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1999

FMU Math Department Ready to Tackle & Solve Community Problems

 FLORENCE -- Remember “word problems” from your high school math class?  If Harry left at 5 p.m. traveling 70 miles per hour, and Jane left at … Or, how about, a school district has 1,000 students to pick up by bus to deliver to two schools.  Draw routes reflecting the most efficient use of the district’s resources, given that the district has five buses, eight routes and …

In an attempt to show the community how math helps to resolve every-day issues, the Francis Marion University math faculty is issuing a challenge to the Pee Dee community.  The challenge is for community organizations and service agencies to give their head-scratching puzzles, problems and scenarios to the FMU math faculty for solving.   The service is free.

“Give us a problem, and we’ll work to solve it,” says Bill Fox, chairman of the FMU Department of Mathematics.  “We’d like to provide this service to the community.  The community provides us proposals, and the math department seeks to resolve them.”

Service agencies and community organizations often deal with situations needing mathematical analysis.   For instance, a food bank may need to decide how much fresh, frozen or canned food it needs to have on hand to meet a certain need, or peak season; a city or county council may be working with the implications of statistics in a consultant’s report; an expanding school district may need help prioritizing tasks, interpreting statistics, determining best busing schedules, and the 12-member FMU math faculty, is ready to help help interpret findings and to provide the mathematical problem solving skills necessary.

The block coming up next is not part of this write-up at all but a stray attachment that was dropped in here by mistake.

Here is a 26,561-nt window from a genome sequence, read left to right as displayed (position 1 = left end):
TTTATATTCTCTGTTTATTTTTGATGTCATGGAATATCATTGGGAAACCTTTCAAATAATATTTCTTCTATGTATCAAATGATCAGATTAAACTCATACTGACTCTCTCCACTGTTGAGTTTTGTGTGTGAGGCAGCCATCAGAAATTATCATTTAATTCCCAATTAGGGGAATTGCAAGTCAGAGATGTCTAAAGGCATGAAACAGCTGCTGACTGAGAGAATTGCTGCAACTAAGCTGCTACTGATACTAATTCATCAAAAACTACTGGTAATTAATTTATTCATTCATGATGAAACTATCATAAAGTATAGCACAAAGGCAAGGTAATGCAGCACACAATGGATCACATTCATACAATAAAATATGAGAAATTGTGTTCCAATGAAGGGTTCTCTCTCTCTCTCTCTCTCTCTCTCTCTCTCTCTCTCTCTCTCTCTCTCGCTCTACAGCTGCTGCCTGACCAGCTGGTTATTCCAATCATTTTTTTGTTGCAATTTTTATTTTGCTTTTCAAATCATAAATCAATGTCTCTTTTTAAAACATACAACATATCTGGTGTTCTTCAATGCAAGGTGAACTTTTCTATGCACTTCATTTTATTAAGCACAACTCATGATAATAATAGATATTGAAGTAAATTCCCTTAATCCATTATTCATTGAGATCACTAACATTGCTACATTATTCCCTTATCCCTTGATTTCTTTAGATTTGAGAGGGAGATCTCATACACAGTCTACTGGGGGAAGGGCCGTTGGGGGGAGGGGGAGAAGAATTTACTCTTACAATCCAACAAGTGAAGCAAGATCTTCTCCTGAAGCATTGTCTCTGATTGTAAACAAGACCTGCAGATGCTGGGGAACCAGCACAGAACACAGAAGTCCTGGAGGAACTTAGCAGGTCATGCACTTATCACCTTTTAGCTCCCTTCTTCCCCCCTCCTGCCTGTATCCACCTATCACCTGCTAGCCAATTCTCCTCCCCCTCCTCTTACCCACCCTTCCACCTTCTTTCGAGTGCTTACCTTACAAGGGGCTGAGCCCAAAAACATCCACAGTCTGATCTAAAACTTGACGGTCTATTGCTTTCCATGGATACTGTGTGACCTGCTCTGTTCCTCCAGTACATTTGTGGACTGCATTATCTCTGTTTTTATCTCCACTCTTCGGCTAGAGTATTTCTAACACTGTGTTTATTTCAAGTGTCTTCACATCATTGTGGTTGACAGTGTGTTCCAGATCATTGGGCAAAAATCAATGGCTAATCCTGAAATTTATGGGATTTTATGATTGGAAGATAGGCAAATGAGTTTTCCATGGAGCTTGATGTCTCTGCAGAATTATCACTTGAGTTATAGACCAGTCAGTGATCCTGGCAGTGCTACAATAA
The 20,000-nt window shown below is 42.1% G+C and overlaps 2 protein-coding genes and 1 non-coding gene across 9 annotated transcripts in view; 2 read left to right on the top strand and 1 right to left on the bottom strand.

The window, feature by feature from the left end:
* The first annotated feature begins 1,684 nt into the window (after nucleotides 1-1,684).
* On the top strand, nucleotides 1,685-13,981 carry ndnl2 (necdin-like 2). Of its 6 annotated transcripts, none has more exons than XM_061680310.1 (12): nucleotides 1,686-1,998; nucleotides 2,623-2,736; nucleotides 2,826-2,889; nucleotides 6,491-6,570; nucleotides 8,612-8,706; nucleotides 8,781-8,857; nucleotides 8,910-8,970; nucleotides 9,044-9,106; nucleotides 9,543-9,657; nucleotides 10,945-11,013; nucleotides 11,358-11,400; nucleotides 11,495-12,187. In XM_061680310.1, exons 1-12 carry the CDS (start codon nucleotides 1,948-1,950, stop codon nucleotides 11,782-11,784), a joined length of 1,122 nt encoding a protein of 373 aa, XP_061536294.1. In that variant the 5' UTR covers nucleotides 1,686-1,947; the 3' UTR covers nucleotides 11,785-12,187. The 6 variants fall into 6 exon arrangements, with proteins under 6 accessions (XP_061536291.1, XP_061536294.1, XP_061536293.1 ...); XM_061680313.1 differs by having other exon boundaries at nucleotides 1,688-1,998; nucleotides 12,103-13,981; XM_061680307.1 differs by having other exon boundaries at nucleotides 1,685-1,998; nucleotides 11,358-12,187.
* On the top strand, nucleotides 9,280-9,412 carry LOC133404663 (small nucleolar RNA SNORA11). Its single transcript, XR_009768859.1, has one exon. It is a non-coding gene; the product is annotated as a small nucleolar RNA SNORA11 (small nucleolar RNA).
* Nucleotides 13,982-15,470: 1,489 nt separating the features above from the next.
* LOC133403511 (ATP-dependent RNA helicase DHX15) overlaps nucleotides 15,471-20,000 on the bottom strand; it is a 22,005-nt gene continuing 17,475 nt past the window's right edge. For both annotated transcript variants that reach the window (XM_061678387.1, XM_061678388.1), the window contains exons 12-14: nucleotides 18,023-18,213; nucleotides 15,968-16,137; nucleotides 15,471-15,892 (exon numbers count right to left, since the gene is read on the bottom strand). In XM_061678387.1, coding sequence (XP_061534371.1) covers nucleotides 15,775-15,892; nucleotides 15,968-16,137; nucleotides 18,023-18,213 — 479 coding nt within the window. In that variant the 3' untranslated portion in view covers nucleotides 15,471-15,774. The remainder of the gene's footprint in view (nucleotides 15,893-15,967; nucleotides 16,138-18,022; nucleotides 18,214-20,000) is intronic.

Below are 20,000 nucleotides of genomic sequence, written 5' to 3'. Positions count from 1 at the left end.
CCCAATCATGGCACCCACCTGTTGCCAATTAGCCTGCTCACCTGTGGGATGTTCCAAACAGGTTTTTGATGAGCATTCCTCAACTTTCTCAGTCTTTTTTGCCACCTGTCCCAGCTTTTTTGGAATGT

A civic organization is hoping to provide a babysitting coop for its members.  How does the group maintain the appropriate number of sitters available for the children in the group, and yet allow participants time off from sitting also?  Consulting a mathematician may not be at the top of an organization or agency’s list when a ‘who can help us with this,’ situation arises,” Fox says. 

Maybe the community doesn’t know where to go when it needs a mathematician.  FMU’s participation in this community-oriented MathServe program, which seeks to build bridges between the use of mathematics in daily life and the community, should help resolve that problem.

The intent of the program is to inspire collaborative projects that use math skills in addressing social, health, or environmental challenges. Projects should seek to deliver community support or services more efficiently, effectively, and equitably.  FMU mathematicians will work to solve problems by applying their expertise for the good of the community.   The Consortium for Mathematics and its Applications (COMAP) sponsors the MathServe program. 

“We have a 50-50 percent chance of helping to resolve issues,” said Bill Fox, chairman of the FMU math department.  For more information about FMU’s MathServe program, call Fox at 843-661-1570.

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Last Published: June 25, 2004 7:13 AM
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